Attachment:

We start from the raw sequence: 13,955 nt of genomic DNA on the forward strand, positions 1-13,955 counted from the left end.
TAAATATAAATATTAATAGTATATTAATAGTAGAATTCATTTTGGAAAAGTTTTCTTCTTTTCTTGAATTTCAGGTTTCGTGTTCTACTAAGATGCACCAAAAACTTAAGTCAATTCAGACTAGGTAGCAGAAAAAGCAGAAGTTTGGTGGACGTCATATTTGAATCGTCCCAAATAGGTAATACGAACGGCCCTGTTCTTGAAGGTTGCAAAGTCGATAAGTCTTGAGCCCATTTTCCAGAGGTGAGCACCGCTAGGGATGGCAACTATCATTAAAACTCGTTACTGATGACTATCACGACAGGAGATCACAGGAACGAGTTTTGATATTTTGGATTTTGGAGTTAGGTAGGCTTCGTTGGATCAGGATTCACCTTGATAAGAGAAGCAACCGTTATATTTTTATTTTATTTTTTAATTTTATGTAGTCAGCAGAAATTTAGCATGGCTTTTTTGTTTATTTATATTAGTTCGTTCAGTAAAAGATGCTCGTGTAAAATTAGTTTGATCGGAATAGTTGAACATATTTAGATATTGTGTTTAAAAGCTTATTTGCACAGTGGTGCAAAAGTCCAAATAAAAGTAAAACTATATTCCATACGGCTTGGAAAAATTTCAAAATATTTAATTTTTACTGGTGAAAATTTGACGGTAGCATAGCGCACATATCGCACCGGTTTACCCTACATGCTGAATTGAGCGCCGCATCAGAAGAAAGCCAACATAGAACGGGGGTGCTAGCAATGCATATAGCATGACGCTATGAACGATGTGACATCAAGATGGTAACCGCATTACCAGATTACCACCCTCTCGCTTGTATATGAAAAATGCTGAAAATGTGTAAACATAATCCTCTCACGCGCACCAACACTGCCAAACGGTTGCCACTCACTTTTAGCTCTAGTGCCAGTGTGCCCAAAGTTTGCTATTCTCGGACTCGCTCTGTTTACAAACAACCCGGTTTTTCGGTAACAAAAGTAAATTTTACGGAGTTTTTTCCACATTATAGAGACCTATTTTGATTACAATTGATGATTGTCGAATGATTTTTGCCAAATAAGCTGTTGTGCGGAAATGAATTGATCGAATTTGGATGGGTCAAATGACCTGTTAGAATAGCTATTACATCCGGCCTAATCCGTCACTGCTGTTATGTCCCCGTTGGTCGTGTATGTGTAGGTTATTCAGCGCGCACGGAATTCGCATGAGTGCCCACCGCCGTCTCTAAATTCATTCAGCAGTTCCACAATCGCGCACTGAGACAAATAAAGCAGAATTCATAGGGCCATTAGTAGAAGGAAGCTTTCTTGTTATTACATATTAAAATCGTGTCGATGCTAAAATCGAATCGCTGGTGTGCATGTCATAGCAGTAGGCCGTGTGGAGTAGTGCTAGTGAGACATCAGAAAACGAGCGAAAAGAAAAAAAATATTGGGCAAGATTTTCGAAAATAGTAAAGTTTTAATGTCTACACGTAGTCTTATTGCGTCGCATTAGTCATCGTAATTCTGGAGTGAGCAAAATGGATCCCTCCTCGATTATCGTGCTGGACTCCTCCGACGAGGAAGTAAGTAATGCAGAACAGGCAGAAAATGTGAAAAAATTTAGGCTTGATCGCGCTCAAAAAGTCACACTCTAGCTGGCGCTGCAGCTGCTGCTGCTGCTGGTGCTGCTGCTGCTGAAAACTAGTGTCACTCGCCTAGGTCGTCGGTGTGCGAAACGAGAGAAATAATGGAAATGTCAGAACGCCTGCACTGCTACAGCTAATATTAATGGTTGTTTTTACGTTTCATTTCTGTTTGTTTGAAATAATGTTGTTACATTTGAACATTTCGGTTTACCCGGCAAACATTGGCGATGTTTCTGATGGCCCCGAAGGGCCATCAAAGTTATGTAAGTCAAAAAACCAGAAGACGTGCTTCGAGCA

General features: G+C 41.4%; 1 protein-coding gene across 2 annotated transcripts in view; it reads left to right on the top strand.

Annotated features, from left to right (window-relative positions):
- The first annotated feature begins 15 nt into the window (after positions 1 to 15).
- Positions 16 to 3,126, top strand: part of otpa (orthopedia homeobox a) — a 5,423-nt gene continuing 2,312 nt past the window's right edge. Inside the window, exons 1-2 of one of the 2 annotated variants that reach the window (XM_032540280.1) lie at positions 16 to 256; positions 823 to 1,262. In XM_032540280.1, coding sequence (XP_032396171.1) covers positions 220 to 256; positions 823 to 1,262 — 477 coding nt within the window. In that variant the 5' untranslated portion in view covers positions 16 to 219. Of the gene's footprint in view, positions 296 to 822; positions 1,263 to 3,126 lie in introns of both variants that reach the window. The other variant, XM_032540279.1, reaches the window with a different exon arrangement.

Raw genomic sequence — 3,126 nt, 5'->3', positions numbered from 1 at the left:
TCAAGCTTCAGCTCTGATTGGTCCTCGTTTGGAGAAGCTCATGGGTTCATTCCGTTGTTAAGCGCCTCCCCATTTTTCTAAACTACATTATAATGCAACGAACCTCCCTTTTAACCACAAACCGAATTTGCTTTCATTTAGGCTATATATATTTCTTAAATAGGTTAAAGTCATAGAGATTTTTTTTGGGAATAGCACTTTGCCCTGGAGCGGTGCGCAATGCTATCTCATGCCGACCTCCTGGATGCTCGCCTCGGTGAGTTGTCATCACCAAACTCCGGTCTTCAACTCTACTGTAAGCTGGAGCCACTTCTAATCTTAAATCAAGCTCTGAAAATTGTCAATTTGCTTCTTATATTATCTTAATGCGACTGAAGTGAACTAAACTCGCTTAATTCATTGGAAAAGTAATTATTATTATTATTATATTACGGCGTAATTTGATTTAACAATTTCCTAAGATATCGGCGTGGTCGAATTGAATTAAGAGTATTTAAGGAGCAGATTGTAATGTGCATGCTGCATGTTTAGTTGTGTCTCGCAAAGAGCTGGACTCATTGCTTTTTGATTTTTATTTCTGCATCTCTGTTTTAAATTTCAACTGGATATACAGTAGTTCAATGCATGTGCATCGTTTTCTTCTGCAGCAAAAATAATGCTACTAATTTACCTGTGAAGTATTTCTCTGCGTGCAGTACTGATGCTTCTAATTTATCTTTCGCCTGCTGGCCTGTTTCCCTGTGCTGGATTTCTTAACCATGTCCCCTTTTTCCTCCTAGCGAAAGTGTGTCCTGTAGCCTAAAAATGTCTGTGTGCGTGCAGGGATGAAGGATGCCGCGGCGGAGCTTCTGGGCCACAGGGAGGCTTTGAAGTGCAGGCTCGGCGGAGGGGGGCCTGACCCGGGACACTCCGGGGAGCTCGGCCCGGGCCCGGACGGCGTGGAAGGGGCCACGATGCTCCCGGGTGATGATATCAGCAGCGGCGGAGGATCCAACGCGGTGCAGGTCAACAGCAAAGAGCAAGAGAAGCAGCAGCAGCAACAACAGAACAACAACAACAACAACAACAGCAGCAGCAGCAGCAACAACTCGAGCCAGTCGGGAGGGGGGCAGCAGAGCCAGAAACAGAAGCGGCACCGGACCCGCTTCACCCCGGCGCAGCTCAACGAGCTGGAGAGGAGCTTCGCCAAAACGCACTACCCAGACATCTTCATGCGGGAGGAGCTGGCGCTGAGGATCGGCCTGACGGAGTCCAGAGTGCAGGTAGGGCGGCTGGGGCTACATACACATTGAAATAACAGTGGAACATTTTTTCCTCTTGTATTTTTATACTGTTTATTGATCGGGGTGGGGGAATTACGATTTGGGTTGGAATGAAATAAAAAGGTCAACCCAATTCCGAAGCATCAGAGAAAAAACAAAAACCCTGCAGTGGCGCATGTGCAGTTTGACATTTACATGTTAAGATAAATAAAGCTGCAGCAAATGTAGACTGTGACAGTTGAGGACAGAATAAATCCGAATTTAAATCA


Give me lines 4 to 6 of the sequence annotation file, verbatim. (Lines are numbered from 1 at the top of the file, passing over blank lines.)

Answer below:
Annotated features, from left to right (window-relative positions):
- The first annotated feature begins 15 nt into the window (after positions 1 to 15).
- Positions 16 to 3,126, top strand: part of otpa (orthopedia homeobox a) — a 5,423-nt gene continuing 2,312 nt past the window's right edge. Inside the window, exons 1-2 of one of the 2 annotated variants that reach the window (XM_032540280.1) lie at positions 16 to 256; positions 823 to 1,262. In XM_032540280.1, coding sequence (XP_032396171.1) covers positions 220 to 256; positions 823 to 1,262 — 477 coding nt within the window. In that variant the 5' untranslated portion in view covers positions 16 to 219. Of the gene's footprint in view, positions 296 to 822; positions 1,263 to 3,126 lie in introns of both variants that reach the window. The other variant, XM_032540279.1, reaches the window with a different exon arrangement.